it os related to theme, incidents, interpretation, and inference
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When Gulliver awakens, he is lying on his back. He finds himself unable to sit up or move at all. His "Arms and Legs were strongly fastened on each side to the Ground; and [his] Hair, which was long and thick, tied down in the same manner." He feels something moving along his body almost up to his chin, at which point he sees that it is "a human Creature not six Inches high, with a Bow and Arrow in his Hands, and a Quiver at his Back." Gulliver will later learn that these creatures are called Lilliputians. Startled by this sight, Gulliver roars out and soon manages to free his left arm. The frightened Lilliputians fire dozens of tiny arrows into his hand, face, and body until he lies calmly. The Lilliputians then build a stage to Gulliver's side that is about a foot and a half tall, upon which a "Person of Quality" stands and makes a ten-minute speech to Gulliver in a language he cannot understand.
Gulliver signals that he wants food and drink, so the people bring baskets of meat and several loaves of bread, which he eats three at a time because they are so tiny to him. The Lilliputians also bring two barrels of drink, which he enjoys even though they are smaller than a half a pint together.
Gulliver admits that as he lies on the ground he often thinks of taking up fifty of the small creatures in his hand and crushing them-but he does not want to be pricked with arrows again, and he has given his "Promise of Honour" to behave in exchange for good treatment.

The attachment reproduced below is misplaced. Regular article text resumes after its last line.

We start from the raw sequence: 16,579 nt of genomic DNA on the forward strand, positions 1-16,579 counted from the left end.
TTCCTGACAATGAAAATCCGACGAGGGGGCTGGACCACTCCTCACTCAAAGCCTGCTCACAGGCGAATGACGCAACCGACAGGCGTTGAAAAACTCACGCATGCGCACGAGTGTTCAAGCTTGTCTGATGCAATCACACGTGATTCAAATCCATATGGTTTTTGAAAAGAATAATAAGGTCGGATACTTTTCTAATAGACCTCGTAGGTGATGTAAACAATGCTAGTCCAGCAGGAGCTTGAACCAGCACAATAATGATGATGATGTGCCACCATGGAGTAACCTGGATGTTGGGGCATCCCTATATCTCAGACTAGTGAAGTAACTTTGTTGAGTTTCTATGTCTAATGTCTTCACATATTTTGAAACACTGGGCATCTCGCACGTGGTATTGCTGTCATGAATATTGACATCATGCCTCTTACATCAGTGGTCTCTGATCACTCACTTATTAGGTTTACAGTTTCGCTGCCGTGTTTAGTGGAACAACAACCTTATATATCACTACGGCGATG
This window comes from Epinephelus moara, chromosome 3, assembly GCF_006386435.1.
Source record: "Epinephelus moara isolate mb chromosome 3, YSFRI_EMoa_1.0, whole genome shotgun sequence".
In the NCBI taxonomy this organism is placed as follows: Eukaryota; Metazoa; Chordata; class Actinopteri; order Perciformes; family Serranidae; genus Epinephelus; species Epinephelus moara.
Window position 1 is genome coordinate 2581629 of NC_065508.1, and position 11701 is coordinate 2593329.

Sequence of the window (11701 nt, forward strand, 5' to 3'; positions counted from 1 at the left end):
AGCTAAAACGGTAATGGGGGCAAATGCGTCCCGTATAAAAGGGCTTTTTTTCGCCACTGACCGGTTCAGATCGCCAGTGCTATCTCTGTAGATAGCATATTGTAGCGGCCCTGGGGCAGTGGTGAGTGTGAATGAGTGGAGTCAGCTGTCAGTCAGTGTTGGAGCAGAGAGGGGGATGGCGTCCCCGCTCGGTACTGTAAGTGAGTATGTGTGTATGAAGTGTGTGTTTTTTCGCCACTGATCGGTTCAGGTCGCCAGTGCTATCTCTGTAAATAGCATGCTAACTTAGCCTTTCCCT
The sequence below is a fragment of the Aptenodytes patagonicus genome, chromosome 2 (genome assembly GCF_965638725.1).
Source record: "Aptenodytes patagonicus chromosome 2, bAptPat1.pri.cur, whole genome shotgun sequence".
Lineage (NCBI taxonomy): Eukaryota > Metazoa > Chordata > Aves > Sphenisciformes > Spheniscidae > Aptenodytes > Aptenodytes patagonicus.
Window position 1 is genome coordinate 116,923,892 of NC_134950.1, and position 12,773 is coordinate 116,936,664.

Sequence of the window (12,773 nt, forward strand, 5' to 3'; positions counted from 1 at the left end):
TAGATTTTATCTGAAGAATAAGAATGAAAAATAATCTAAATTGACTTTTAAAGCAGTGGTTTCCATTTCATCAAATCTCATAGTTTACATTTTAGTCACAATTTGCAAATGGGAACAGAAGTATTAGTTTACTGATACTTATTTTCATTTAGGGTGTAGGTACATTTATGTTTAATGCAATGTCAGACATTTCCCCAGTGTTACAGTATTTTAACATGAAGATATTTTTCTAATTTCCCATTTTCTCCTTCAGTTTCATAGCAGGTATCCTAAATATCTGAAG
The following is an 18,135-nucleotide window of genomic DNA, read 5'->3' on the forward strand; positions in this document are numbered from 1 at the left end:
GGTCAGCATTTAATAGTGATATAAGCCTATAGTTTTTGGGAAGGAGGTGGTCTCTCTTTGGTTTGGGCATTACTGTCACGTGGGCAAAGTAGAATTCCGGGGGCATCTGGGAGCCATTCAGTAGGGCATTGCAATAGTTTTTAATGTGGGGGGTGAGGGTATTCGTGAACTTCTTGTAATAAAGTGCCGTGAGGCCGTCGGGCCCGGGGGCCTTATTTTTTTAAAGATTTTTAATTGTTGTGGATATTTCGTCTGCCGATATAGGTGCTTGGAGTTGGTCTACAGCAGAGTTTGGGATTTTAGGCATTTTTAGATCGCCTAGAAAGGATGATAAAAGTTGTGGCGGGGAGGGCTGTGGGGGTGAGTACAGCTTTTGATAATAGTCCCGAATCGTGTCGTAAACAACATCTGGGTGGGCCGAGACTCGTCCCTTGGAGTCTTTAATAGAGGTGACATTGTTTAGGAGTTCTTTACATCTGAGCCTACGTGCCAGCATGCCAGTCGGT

After he has eaten, Gulliver signals to the people to move out of the way. He relieves himself by "making Water." He promptly falls asleep because his drink had a sleeping medicine in it. Once they are sure he is asleep, the Lilliputians, who are excellent mathematicians, transport Gulliver to the Capital. They use a large platform with twenty-two wheels pulled by dozens of four-and-a-half-inch horses, dragging Gulliver half of a mile. After he awakens, Gulliver finds that he is chained by his leg in the capital, but he is able to move in a circle of about two yards in diameter. More than one hundred thousand Lilliputians come out to see Gulliver.
Gulliver fears the tiny arrows of the Lilliputians, he could almost certainly escape if he put his mind to it. Why does he choose to stay? Perhaps he is curious about the Lilliputians, their culture, language, and ways of living. Gulliver's curiosity and thirst for knowledge were established in the first few paragraphs of the novel. Or perhaps Gulliver enjoys the power that comes with being a giant. Even as a prisoner in Lilliput, Gulliver is the most powerful being on the island.